But Tiera does a great job for us. We depend on her to get us in our offense. She's a senior. She knows what she's doing out there. I think she gets a little nervous sometimes, but, you know, that's individual.
But she does bring a lot to us from the defensive standpoint, as you could tell last night with eight steals. When she really wants to do it and she makes up her mind to get up and guard somebody, it makes it difficult for them to either dribble or make a pass. She gets her hands on it, or she helps a teammate to get their hands on it with the pass.
Tiera is going to be someone we're going to depend on a lot throughout the season to really start the defense with the pressure we need on the ball.

Question: I don't know how much of a hand you have in scheduling, but three straight schools, games against schools from the state of Washington. That can't be very common, can it?
Kelsey: No. Washington State was a returning game. That was on the schedule when I got the job. And the Washington game, the University of Washington is a part of the Big Ten/Pac 12 challenge that was on the boards previous. So it kind of worked out that way.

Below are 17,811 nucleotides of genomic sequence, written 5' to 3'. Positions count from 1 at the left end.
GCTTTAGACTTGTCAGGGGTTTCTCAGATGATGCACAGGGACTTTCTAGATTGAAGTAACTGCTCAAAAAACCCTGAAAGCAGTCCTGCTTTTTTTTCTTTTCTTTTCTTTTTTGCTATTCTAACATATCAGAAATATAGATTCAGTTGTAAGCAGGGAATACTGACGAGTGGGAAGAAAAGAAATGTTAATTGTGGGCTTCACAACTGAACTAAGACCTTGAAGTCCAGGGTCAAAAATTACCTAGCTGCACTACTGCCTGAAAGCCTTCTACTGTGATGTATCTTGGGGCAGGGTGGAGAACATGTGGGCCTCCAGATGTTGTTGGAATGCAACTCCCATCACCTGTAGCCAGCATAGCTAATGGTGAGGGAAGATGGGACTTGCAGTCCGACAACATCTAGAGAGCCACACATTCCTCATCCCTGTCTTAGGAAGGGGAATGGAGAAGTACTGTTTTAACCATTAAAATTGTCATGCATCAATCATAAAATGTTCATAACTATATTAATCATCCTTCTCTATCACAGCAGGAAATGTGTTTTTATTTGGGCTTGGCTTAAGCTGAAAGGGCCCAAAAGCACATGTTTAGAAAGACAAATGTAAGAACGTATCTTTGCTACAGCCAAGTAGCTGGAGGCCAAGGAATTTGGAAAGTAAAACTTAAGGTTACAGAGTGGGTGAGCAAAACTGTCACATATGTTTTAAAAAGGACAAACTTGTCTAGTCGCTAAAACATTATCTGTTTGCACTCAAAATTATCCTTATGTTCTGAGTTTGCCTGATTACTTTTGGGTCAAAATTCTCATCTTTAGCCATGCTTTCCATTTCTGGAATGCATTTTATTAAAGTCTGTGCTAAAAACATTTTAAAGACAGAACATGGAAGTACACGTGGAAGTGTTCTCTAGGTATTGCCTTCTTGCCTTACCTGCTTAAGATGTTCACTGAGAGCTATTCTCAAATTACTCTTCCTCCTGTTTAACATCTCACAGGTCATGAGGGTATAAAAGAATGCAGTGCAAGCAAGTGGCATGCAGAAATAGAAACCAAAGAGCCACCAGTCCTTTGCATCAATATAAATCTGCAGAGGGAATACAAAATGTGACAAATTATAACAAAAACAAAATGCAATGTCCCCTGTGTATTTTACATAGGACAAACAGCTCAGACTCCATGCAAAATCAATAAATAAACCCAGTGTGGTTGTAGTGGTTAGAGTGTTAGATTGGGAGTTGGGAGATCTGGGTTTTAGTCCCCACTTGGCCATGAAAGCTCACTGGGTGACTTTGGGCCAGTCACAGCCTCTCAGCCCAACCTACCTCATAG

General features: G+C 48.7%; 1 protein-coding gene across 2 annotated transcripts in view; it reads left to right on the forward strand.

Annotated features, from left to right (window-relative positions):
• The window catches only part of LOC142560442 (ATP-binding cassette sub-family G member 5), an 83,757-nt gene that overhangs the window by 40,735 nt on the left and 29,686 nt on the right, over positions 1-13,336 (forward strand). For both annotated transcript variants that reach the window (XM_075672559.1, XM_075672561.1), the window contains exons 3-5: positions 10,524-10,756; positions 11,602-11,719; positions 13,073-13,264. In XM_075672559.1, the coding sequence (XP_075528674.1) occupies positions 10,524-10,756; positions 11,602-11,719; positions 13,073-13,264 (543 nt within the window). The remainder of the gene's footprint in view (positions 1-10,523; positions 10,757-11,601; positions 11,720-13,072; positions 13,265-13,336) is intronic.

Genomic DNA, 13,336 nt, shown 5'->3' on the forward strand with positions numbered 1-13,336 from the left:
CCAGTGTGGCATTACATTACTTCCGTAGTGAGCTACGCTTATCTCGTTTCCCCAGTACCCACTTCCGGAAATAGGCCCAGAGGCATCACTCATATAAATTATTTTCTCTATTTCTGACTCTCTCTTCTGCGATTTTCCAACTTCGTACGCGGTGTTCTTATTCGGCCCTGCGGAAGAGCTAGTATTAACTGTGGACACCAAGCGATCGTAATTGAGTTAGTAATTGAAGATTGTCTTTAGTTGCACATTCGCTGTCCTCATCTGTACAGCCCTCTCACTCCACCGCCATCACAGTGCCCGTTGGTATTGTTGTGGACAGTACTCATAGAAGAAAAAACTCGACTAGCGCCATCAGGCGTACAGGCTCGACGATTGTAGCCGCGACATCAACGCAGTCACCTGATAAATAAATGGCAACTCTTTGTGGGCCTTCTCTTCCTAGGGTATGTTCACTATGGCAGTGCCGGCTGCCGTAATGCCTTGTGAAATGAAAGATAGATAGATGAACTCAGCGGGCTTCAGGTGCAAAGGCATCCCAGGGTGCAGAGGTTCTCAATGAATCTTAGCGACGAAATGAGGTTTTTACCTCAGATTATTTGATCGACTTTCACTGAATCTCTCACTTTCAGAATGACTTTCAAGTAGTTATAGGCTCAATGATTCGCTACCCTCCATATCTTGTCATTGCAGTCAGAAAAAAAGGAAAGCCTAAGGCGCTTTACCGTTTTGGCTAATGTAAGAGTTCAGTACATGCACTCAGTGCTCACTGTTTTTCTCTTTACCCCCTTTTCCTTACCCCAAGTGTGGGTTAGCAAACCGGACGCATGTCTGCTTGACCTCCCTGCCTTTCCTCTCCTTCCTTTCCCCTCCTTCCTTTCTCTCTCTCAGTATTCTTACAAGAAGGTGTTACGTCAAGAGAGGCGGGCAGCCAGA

If you're going out there, you may as well get another game. You don't want to just play one and go right back.
So Gonzaga is a worthy opponent. They're very good for what we need to prepare ourselves, and they always make the NCAA tournament. They win their conference. So it's a worthy opponent, and we're looking forward to playing them. But that's not common, no. It's not.

Question: I think you were heartened by the board work last night. You mentioned that as a point of emphasis, especially the offensive rebounding. What was the key there?
Kelsey: Well, I think, when you show it to them and then you drill it, they kind of understand that that's the emphasis. We could not give up 20 boards plus to a team that we know they depend a lot on getting rebounds to fuel some of their offensive production, and we know what's coming. We know a lot bigger teams are coming, and we have to get in the habit of boxing out and making sure that we secure the ball on both ends of the floor, but certainly not giving the other team additional opportunities to make baskets.
And we focused on it. It was emphasized, and it will continue to be emphasized throughout the season because we're undersized. So we cannot give up those rebounds to teams that are a little bit bigger than us.